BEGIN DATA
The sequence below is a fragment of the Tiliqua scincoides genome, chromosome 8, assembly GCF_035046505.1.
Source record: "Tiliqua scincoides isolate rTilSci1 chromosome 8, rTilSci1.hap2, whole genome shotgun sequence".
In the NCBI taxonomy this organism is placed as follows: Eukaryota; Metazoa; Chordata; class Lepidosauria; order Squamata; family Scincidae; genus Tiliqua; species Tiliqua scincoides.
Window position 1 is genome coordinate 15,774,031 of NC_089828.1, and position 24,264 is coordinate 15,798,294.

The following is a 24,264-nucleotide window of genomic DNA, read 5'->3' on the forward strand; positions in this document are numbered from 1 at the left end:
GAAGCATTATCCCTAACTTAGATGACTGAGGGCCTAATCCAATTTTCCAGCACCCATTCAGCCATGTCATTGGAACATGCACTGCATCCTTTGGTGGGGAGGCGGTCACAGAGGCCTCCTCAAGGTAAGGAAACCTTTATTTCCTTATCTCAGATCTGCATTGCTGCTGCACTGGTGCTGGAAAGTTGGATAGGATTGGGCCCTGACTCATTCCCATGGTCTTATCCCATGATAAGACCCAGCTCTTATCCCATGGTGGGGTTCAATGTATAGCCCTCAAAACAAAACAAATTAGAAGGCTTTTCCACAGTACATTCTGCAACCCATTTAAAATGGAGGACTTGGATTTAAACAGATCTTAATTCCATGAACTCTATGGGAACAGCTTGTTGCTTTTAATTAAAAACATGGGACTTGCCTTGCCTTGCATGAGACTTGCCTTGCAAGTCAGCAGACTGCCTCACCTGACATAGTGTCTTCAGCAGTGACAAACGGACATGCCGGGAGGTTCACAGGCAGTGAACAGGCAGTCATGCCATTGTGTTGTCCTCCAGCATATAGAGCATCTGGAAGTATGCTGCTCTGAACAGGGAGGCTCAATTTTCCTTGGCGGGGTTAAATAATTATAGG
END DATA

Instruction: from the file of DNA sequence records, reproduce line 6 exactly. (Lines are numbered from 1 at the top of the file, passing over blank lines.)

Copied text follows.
GAAGCATTATCCCTAACTTAGATGACTGAGGGCCTAATCCAATTTTCCAGCACCCATTCAGCCATGTCATTGGAACATGCACTGCATCCTTTGGTGGGGAGGCGGTCACAGAGGCCTCCTCAAGGTAAGGAAACCTTTATTTCCTTATCTCAGATCTGCATTGCTGCTGCACTGGTGCTGGAAAGTTGGATAGGATTGGGCCCTGACTCATTCCCATGGTCTTATCCCATGATAAGACCCAGCTCTTATCCCATGGTGGGGTTCAATGTATAGCCCTCAAAACAAAACAAATTAGAAGGCTTTTCCACAGTACATTCTGCAACCCATTTAAAATGGAGGACTTGGATTTAAACAGATCTTAATTCCATGAACTCTATGGGAACAGCTTGTTGCTTTTAATTAAAAACATGGGACTTGCCTTGCCTTGCATGAGACTTGCCTTGCAAGTCAGCAGACTGCCTCACCTGACATAGTGTCTTCAGCAGTGACAAACGGACATGCCGGGAGGTTCACAGGCAGTGAACAGGCAGTCATGCCATTGTGTTGTCCTCCAGCATATAGAGCATCTGGAAGTATGCTGCTCTGAACAGGGAGGCTCAATTTTCCTTGGCGGGGTTAAATAATTATAGG